“Whatever model is used, if it does not enable members to have a say when important decisions are taken, then that democracy is worthless,” he said.

Some conference delegates suggested the movement needs a Co-operative Act to guarantee members democratic control of their societies. Patrick Gray, president of Midcounties, agreed: “As members, we need the right to go to court to demand to take control of the executive.”

However, Bob Cannell from Suma Wholefoods Co-operative believes a Co-operative Act could prove problematic for successful worker co-operatives like Suma, arguing that the Act “might not enable members to do what they want within their co-operative”. He also warned about the danger of having “minority worker owned public sector spin-outs that are not mutual, but called mutual.”

Organic growth

Another speaker at the conference, Frances Coppola, former banker turned financial writer, said co-operatives should commit to organic growth by attracting new members, rather than by a list of acquisitions. She argued co-operatives should be kept small enough so that members exercise control, but not too small because very small co-operatives are risky.

“In a co-operative model the moment you start diluting your capital you are on the path to losing control of your organisation. You need to think very carefully about whether the co-op should be growing,” she said.

Edgar Parnell, who has spent his lifetime working in co-operatives, agreed with Ms Coppola on the need to focus on attracting more new members: “The Co-op should not have customers, but members and prospective members. To do that, people have to first understand the co-operative model.”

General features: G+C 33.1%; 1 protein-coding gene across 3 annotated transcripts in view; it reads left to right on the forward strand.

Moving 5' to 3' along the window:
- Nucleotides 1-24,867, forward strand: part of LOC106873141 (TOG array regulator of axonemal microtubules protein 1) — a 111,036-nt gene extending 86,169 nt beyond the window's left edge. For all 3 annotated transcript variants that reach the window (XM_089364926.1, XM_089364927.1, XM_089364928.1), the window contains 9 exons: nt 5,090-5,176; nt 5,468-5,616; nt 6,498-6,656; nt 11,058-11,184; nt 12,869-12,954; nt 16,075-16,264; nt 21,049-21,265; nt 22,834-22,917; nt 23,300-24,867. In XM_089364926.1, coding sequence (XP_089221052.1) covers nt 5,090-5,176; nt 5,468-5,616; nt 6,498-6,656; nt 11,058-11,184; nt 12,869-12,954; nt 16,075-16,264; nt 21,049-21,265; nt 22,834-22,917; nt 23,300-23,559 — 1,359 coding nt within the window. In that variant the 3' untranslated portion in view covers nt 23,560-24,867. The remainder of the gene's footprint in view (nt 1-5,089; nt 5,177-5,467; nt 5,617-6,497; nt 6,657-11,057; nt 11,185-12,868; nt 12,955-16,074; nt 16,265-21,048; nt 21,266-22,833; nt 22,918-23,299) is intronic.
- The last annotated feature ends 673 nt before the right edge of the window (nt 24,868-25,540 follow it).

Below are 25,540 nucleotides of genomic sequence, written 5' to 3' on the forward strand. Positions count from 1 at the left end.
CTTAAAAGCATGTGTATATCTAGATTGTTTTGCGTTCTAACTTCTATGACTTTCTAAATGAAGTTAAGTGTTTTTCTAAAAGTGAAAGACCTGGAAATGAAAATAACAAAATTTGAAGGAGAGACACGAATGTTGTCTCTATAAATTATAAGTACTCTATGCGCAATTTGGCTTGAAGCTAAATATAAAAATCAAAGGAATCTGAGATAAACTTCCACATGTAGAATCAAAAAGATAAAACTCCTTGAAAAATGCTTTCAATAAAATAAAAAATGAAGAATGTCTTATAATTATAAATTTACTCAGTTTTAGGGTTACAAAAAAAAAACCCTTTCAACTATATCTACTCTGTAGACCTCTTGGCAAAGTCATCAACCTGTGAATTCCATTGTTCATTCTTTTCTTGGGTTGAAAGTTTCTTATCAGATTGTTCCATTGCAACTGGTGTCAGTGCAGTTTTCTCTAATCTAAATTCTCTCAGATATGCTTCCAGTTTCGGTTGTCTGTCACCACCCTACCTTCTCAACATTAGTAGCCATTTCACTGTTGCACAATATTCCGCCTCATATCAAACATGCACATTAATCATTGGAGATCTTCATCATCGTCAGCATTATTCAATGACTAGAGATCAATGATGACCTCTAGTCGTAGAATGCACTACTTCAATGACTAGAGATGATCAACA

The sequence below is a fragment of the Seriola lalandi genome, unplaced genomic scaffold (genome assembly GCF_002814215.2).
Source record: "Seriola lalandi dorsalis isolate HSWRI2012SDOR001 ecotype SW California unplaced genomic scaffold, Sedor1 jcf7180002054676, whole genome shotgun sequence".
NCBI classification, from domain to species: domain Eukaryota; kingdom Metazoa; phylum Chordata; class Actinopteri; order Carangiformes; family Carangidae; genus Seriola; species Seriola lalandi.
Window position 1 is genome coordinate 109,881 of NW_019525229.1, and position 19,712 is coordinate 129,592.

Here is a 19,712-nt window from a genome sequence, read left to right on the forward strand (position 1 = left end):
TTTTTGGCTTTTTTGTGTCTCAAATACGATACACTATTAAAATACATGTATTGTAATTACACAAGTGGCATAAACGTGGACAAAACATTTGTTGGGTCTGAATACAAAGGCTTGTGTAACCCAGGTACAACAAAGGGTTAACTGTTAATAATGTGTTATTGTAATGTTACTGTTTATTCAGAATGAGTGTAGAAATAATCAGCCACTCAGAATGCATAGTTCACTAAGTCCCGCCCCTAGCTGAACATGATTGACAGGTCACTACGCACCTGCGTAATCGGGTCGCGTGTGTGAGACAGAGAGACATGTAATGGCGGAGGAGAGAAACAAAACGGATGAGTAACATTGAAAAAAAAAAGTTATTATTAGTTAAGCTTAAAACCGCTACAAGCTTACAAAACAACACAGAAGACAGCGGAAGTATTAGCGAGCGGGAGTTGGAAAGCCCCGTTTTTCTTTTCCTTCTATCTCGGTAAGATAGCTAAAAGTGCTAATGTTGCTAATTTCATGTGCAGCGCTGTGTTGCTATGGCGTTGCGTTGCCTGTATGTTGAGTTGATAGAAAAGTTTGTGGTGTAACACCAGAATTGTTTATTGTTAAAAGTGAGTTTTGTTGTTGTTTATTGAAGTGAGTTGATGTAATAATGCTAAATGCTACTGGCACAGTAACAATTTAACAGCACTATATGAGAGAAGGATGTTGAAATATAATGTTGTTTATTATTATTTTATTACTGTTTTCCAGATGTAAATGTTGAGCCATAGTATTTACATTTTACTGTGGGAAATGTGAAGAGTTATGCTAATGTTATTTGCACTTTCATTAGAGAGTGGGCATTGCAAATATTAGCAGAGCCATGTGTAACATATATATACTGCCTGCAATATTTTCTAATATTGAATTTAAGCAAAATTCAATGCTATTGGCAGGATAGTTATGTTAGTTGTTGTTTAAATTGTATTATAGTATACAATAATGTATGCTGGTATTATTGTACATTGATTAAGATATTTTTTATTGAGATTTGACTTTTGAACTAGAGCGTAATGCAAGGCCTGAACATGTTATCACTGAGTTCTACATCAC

Financial journalist Paul Gosling also believes the Bank’s attempt to get bigger and bigger led to the current crisis. He argued that had the bank not tried to mimic big corporations and focused on organic growth, it would still be owned by a mutual.

Another keynote speaker at the event, Dr Iain Macdonald, former director general of the International Co-operative Alliance, admitted that democracy was far from perfect not only within co-operatives, but also within local authorities and trade unions, mainly because it was based on democratic representation.

In Germany, some co-operatives are required by law to enable non-member employees to have a say in how the business is run. “It’s time we gave our workforces the same kind of say.”

Dr Macdonald, who has extensive co-operative development experience at international level, highlighted the fact that while co-ops make great contributions to the global economy, they are a tiny political player.

He also encouraged co-operators to learn from other international co-operatives. “The UK is insular within the co-op movement. There are examples of co-ops run hugely better than the Co-op Bank – we should be speaking to them.”